Archive for February 19th, 2008

Keep the Man Who Digs the Hat




I had a little vote going on my website (www.melaniewells.com) during the writing of my last novel.  The issue was whether or not Dylan Foster (the lead character in my stories) should get to keep her boyfriend. A simple question, I thought. 


Here’s Dylan’s description of said boyfriend, (from My Soul to Keep – released February of ‘08).


David Shykovsky is quite possibly the most perfect male I’ve ever met. He says “thank you, ma’am” and “please” and rises from his chair when a woman enters the room. He has the shoulders of a linebacker and the waist of a dancer, knows his downward dog from his warrior pose, and can quote every word of every Lyle Lovett song ever written. He makes a mean chocolate pie with cooked pudding, not instant. He can rebuild a transmission or choose the right wine to go with the fish he just grilled. Take him to a party, and he can hold an animated, engaging conversation with a sack of shelled corn.

            And he never leaves crumbs in the butter.

            His one flaw, other than the fact that he owns a funeral home in Hillsboro, is that he put up with me for almost a year and a half. I eventually lost respect for him for it.


See, the problem here is a tricky one.  David’s a dream.  But Dylan is bad luck and high-maintenance. In the series of three books, her house becomes infested with flies (along with some other vermin) and begins to smell like deviled eggs; a college student commits suicide (for which Dylan – a psychology professor – gets blamed); she’s arrested for a crime someone else committed; the murderer of another young college student leaves his weapon of choice on her doorstep; and a little 5-year old boy is kidnapped in her presence.  I could go on. Suffice it to say, her life is a disaster zone. Get anywhere near her and you’re liable to get sucked into the vortex.


After her wistful description of David, she goes on to admit:


I was the worst version of myself during our time together—catastrophically anxious, chronically forgetful, and relentlessly self-involved. I was even more cranky, compulsive, and impulsive than usual. And obsessive, of course. That goes without saying. The smell of Pine Sol alone would have been enough to run off the average boyfriend candidate. David, however, remained sweet, thoughtful, and thoroughly magnanimous throughout.

Then, to his credit, he broke up with me.


Now, my vow to my readers, which I kept, was that they could choose Dylan’s fate. Would she remain doomed to inhabit the boyfriend-free zone she’d constructed for herself?  A fate which she richly deserved, might I add.  Or would he come back to her? It was up to the readers to decide.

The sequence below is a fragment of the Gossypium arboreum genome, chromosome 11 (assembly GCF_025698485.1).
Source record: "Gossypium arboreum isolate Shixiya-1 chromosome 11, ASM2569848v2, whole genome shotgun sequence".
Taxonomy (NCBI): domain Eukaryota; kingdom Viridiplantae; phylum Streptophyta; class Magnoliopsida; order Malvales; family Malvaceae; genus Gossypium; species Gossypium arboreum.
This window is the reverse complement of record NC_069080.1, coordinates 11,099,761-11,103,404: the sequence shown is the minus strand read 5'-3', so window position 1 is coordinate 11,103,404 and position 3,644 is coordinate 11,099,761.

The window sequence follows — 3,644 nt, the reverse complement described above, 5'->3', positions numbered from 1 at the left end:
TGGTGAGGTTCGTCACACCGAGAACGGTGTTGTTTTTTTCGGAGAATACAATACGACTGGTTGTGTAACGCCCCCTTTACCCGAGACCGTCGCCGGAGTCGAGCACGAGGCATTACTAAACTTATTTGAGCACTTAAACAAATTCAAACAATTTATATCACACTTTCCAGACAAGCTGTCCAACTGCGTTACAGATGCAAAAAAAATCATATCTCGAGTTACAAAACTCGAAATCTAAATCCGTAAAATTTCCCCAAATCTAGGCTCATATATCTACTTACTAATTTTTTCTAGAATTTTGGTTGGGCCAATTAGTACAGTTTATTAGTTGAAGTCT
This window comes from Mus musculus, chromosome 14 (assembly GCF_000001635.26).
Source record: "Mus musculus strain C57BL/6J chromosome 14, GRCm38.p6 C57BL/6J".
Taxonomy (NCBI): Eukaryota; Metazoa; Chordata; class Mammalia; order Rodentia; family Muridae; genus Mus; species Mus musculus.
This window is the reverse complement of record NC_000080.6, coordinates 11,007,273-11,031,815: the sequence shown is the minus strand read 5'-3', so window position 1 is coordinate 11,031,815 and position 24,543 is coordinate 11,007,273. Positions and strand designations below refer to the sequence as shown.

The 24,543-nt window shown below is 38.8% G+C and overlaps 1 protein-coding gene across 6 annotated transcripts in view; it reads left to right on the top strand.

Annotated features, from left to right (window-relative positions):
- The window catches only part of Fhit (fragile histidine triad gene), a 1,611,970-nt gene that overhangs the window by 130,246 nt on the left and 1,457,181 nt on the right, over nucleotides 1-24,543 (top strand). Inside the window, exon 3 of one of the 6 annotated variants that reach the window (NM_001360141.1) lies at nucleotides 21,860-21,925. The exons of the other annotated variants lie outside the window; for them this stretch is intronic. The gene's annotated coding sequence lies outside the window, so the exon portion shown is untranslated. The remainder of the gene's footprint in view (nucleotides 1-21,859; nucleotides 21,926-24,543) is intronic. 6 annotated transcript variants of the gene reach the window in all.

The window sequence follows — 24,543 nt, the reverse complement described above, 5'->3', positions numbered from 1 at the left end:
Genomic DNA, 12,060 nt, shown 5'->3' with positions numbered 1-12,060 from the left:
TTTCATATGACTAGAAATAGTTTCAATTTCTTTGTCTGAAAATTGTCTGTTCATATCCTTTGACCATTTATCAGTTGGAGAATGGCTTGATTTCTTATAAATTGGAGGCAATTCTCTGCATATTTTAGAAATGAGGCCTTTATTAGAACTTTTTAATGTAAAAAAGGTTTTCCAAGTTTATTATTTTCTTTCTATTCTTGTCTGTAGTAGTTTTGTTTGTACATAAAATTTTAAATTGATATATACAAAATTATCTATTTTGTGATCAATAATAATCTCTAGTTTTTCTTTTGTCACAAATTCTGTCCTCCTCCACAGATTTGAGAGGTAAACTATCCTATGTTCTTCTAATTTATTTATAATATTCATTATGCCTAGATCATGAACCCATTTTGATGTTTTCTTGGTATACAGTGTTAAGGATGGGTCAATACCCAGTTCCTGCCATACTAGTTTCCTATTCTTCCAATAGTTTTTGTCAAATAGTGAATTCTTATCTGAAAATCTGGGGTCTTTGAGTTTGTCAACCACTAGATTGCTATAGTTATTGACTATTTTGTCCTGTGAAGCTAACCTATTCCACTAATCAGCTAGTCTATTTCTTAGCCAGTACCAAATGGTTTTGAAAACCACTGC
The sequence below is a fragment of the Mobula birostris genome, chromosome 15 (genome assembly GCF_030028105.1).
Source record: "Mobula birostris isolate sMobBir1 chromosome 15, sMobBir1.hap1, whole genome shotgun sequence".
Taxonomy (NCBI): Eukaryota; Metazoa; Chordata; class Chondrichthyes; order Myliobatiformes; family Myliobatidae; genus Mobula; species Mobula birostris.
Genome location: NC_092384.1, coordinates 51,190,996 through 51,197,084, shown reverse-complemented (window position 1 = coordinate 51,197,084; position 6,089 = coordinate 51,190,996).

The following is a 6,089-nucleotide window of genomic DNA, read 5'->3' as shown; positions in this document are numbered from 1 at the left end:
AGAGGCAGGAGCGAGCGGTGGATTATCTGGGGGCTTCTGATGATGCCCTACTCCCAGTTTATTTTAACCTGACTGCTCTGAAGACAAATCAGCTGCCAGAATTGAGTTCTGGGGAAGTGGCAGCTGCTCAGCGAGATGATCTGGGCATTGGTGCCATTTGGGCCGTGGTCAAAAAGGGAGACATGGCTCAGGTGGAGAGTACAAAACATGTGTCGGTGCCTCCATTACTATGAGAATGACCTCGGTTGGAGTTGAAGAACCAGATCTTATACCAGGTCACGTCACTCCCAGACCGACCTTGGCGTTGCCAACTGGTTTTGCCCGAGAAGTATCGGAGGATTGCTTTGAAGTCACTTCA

Their answers blew my hair back. I couldn’t believe how passionate my readers were about what to me (it is fiction, after all – I made these people up!) seemed a trivial matter.  I got emails from EVERYWHERE.  Japan.  South Africa.  Prague.  London.  Vancouver.  And from all over the U.S.  Adamant arguments on both sides, from both men and women. 


I’m quoting here: “Dylan doesn’t deserve him.”  The man’s a prince.  He deserves a girlfriend who treats him right.”  David should get a spine and stand up to her.  Then maybe he’d be datable.”  “They both deserve better.  He’s a wimp and she’s a pain in the ass.”  “She can’t live without him!”  “He’s the one stabilizing influence in her life.”  And my personal fave, “Please, please, Melanie, don’t take away the ONLY person who ever really, really loved her!!”


Which led me to ponder the place of romance in our stories and in our lives.  As a modern, liberated woman, I determined long ago (well, pretty long ago) that I’d never again depend on a man for my well-being.  My livelihood, my ability to change a tire, my sense of peace and happiness in the world… these were all my responsibility.  Hang your hat on some man’s hook and he’s liable to steal it, stomp on it, or ask you to wear it with those teeny, invisible lace panties he gave you (HA!) for Mother’s Day.  Or if he’s really bad news, he might urinate in it, shoot a hole through it, and then hand it back to you with a smile on his face.  But rarely will he take it off the hook, gently place your (unsullied) hat back on your head where it belongs, place his own on his head, and walk side by side with you into the future. 


The thing is, though, this is what we’re all looking for.  This is the juice.  What women want, (listen up, fellas!) is a man who, though not a perfect man, is the perfect man for you.  A man who’ll give you a run for your money.  Who dislikes all the same people you do.  Who looks at you like you’re the smartest person he’s ever met while you’re telling a story at a dinner party.  A man who throws back his head and laughs at your jokes, but will call you out if you fail him.  A man who thinks you look pretty damn terrific in that hat.


So if you’re still looking for your David Shykovsky, here’s a suggestion.  Leave your umbrella at home and wear a hat next time it rains.  Take note of the man who looks your way with an admiring, respectful gaze.  That man just might be worth a cup of coffee and a conversation. And boys – a word for you – tip your hat, say “thank you, ma’am” and “please.”  And rise from your chair when a woman enters the room.  And if you’re lucky, she might just be willing to sit down to a cup of coffee with you. 


In the meantime, let’s all just keep reading.


Melanie Wells, who lives and writes in Dallas, is the author of When the Day of Evil Comes, The Soul Hunter, and My Soul to Keep.  She never uses an umbrella in the rain.  When not in use, her cowboy hat hangs on a hook in her study, where she can keep an eye on it. 

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